Pre-Christmas return to action is blessing in disguise, says ladies’ manager

Gary Davis (pictured) did not expect his March Town Ladies team to return to action before Christmas, which they are...

Gary Davis (pictured) did not expect his March Town Ladies team to return to action before Christmas, which they are planned to do, and has been impressed with how well his players are keeping to the Covid-19 measures. Picture: STEVE HONE - Credit: Archant

He said it would be a blessing if they could return before Christmas, and for one ladies’ boss, his wish is about to come true.

Gary Davis did not expect his March Town Ladies team to return to action before Christmas, which they are planned to do...

Gary Davis did not expect his March Town Ladies team to return to action before Christmas, which they are planned to do, and has been impressed with how well his players are keeping to the Covid-19 measures. Picture: STEVE HONE - Credit: Archant

Gary Davis, manager of March Town Ladies, was initially not keen to support a campaign for the return of grassroots football after the first lockdown due to the risk of meeting in large groups.

“Even if we said not to turn up and watch, you get people turning up whereas in the professional game, they’re playing in stadiums and you couldn’t get in,” he said.

“Clubs carry out tests all the time and it’s not a problem, whereas it’s more difficult for grassroots football.”

March, who are in Tier 2 of Covid-19 restrictions, are allowed to resume with supporters, something Gary thought would not be possible “perhaps till the end of January”.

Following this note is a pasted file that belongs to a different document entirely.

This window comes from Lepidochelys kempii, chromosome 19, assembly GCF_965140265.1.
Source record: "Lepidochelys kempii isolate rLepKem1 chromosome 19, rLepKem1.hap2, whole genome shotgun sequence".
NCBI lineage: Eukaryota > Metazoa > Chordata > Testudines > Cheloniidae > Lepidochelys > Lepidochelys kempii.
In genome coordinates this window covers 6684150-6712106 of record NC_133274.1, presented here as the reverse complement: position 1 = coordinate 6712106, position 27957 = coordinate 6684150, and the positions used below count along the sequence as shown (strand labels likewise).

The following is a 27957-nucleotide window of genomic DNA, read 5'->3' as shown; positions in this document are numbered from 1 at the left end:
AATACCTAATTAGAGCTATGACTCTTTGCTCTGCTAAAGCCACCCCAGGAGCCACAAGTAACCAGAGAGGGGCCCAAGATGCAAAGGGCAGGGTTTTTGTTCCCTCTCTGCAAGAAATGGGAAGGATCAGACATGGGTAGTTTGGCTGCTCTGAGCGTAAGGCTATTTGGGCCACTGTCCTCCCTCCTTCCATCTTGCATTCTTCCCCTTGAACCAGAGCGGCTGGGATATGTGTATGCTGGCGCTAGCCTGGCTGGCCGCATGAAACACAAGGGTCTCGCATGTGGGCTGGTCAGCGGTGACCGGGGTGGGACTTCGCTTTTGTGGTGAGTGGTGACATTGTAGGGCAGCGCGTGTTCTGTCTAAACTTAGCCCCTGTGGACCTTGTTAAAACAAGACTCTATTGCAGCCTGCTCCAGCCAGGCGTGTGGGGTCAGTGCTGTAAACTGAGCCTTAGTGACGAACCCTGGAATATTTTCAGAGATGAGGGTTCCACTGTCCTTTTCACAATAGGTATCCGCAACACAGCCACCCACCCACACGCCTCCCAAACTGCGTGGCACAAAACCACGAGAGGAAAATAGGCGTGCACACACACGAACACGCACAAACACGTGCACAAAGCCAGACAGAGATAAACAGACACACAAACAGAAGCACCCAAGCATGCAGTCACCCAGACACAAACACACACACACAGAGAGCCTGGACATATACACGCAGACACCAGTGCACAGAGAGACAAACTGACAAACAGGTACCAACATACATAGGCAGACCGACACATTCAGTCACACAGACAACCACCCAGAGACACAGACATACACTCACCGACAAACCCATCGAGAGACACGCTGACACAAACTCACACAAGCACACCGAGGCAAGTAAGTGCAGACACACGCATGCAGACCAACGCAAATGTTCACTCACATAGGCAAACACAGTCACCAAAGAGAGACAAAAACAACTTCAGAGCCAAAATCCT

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But with restrictions on outdoor grassroots sport being eased, that’s not to say the squad will break the rules.

“I think the majority of clubs will continue to follow the rules. The levels of hygiene have improved across the league and the awareness of the players,” Gary said.

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“If there are teams that flout the rules, I know they have been reported by other teams to bring a stop to it.”

Before the second lockdown, players would turn up to games in their kit and social interaction would be limited.

There have been times where Gary and his players have been close to a positive Covid-19 case and questioned the level of hygiene at different clubs, but this is something he was prepared for.

“If there is a lack of hygiene, we bring our sanitiser,” he said.

“We’ll continue the way we are once we’re back playing. In the long-term, I think people have a lot more awareness of hygiene and how germs are spread.”

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March are due to restart their Cambridgeshire Women’s County League Premier Division season at home to St Ives Town Ladies Development on Sunday, December 13.

It’s a moment the Hares cannot wait for, and having kept in touch through fitness competitions during weeks of inactivity, it is clear the enthusiasm to play again has never died.

“I try to keep the content flowing by pointing things on Twitter, like posting some information on the players, so it keeps them focused,” Gary said.

“Once we get given the all-clear, I think there will be a boost of enthusiasm because you appreciate more what you’ve missed.”

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